Removing spurious pixels brought by ndimage.find_object():

The following model image  is a grey scaled image:

find.object() succeeds in extracting the letters:

An image of an extracted particle,for example the letter A, contain pixels belonging to other segmented (labelled) letters. The image of A contains pixels belonging to the letter r and to the letter B. Those spurious pixels have to be eliminated. find_object() provides the bounding box of the segmented particles in a list. The bouding box index seems to correspond to the particle label, this could be used to erase the spurious pixels:

A python function can be written:

It takes two images as arguments: a grey level image and a label image and returns a list of images containing the extracted particles from the grey level image. This implementation is much simpler and faster than a previous one .


Chromosomes extraction from a MFISH image:

After having uploaded images on cloud.sagemath, for example:

The five components (DAPI excepted) spectral images can be combined in one color image. There is an additional kar image resulting of the segmentation of the MFISH images :
5 spectral images combined into 3 to make a color (rgb) image (left). kar image (right)

Let's use the kar image to produce a label image so that each chromosome is defined by a single label (or grey level):
label image (right)

Now the extraction of individual chromosomes can be done, from the DAPI image:

or from stacked images:

The kar image identifies the chromosomes:

Let's make galleries of chromosomes

The extracted chromosome images have different size. Let's add borders to the images so that the images have all the same size :

Then let's build two galleries, one with MFISH images and one with inverse DAPI chromosomes, the code is visible in the notebook; it yields:
Left: MFISH chromosomes, Right:inverse DAPI

It remains to auto rotate the chromosome. A draft code, at the end of the ipython notebook  in the SageMathCloud project, tries to explore another method than the previously proposed. It remains also to arrange the chromosome according to their classification.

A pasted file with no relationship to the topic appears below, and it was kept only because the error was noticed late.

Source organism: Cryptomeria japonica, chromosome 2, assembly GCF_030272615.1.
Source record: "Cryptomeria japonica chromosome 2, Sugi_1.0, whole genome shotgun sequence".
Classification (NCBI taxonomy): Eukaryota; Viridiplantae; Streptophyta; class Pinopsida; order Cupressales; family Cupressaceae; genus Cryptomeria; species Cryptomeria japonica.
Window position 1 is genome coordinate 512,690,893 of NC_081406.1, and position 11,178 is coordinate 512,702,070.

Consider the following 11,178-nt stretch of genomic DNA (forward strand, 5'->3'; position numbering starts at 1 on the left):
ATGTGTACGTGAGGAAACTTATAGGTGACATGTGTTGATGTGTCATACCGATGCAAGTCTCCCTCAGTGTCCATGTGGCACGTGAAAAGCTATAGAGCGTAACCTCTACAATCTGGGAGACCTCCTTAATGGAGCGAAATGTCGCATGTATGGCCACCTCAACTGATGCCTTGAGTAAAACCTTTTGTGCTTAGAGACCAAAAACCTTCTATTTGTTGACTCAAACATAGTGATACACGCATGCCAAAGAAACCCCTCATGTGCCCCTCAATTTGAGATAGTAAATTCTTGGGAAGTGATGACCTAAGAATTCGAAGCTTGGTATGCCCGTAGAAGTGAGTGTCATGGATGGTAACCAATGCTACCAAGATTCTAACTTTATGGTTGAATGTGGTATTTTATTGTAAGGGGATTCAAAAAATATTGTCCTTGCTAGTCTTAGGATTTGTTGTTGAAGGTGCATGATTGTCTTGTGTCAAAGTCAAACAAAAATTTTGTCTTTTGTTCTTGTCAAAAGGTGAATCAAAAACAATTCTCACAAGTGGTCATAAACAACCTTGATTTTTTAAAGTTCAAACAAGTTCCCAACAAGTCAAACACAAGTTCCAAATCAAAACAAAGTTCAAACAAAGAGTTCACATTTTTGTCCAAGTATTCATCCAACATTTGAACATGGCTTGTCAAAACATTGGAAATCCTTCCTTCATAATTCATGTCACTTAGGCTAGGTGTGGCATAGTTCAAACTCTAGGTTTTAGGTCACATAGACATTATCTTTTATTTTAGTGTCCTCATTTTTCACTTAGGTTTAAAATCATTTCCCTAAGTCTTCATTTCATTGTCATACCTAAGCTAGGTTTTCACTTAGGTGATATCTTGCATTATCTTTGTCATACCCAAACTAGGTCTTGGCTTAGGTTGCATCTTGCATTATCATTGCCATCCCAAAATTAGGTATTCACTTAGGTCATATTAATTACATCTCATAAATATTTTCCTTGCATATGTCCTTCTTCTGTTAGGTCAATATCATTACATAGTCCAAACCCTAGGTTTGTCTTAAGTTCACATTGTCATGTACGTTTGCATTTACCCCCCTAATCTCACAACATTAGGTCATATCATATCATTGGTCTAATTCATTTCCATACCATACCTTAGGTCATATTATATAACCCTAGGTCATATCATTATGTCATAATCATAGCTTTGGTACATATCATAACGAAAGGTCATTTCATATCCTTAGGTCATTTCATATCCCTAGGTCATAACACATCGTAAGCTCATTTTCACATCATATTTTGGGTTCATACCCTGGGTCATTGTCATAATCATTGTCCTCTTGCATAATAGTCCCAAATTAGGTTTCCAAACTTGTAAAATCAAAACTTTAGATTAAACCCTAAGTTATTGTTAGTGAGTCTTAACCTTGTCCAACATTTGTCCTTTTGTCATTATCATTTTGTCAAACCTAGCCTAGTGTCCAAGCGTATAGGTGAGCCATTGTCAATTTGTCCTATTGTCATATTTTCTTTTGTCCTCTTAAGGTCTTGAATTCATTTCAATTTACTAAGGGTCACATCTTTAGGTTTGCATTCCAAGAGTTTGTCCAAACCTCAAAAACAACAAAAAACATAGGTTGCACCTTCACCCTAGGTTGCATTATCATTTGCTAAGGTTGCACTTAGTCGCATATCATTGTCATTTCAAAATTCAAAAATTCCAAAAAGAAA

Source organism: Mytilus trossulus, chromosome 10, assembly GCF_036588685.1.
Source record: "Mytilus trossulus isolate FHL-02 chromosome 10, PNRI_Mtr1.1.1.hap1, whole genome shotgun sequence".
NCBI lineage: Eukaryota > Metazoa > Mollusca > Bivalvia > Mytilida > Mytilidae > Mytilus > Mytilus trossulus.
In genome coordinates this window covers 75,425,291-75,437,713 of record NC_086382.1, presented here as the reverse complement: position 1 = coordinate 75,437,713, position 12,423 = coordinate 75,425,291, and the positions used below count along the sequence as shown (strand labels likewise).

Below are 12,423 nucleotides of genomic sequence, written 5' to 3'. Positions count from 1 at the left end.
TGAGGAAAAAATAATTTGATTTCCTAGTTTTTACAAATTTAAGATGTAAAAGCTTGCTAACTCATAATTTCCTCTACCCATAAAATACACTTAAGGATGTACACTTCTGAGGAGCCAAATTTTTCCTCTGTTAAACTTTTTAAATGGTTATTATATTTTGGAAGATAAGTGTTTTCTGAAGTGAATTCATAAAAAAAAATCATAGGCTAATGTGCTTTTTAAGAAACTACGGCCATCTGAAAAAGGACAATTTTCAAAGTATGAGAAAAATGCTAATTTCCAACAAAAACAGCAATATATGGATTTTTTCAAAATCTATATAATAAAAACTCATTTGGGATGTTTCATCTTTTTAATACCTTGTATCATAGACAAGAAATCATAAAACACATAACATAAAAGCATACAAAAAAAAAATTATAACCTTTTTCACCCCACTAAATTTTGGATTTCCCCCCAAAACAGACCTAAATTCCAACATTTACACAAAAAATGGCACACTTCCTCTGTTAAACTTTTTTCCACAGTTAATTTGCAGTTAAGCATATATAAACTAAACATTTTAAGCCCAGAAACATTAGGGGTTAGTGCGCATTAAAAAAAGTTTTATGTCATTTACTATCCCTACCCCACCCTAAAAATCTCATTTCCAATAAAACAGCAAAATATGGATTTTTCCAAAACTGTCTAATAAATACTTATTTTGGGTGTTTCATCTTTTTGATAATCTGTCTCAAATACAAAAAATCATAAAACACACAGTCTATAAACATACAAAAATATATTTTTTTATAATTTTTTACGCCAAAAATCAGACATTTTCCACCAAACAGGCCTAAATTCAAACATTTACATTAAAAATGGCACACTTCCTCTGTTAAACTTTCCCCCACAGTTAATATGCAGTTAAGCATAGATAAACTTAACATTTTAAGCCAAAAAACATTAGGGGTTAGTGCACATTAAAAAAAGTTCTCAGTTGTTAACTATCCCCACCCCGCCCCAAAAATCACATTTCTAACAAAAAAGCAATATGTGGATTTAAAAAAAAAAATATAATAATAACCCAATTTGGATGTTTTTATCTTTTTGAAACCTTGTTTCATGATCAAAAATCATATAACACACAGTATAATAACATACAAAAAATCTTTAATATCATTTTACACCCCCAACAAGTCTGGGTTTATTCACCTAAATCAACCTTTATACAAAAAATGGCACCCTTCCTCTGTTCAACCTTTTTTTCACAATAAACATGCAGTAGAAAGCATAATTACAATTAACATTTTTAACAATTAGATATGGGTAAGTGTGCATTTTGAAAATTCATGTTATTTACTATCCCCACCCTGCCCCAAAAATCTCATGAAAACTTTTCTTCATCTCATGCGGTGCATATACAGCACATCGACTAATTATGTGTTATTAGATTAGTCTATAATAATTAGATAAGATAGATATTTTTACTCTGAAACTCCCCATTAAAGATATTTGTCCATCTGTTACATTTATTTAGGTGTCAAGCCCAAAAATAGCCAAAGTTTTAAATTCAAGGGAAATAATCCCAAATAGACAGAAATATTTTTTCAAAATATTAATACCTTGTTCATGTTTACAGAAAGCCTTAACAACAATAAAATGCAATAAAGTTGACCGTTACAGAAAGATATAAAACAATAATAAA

Download the ipython notebook

Tuesday, August 20, 2013

Moving chromosomes with kivy

A demo application available with kivy, was modified to move chromosomes:

The application depends on two files: and pictures.kv. Both files are in the same folder:
the particles folder contains the images to load.

The application should be modified so that the same zoom should be applied to all the chromosomes.

Update (22/08/2013) :

Independant zooming of the different chromosome images can be disabled.

Friday, August 16, 2013

Resolving overlapping chromosomes: an emblematic case

Metaphasic chromosomes preparations contain most of the time overlapping chromosomes as follow :
A cluster of two overlapping chromosomes
Here a cluster of two chromosomes was isolated and the two chromosomes were segmented using a contour based method implemented in an ipython notebook.
First a polygonal approximation of the contour is performed and negative corners are extracted as previously:

Polygonal approximation of the cluster contour (red line). Negative corners (yellow dots), positive corners (red dots).
Four points (the yellow ones) are then used to define a quadrilateral of maximal area:
The quadrilateral is converted to an image (overlapp domain:right image) and substracted from the original thresholded image yielding here four chromosomal elements (left image):
The four chromosomal elements are labelled:
Left:labelled chromosomal elements (the size is figured above the image). Right: labelled overlapping domain.
and isolated:
The idea is to used combinations of elements to build candidate chromosomes. Here the image is supposed to contain two chromosomes, so combinations of two elements in a set of four elements yield the following candidates:
For each candidate, several descriptors are computed: the number of connected components (cc), the eccentricity (ecc), the ratio chromosome area over its convex hull area (r) and the number of negative corner on the contour.
The two first highest ratio correspond to the two overlapping chromosomes which can be isolated:

Download the ipython notebook from google drive

Thursday, June 20, 2013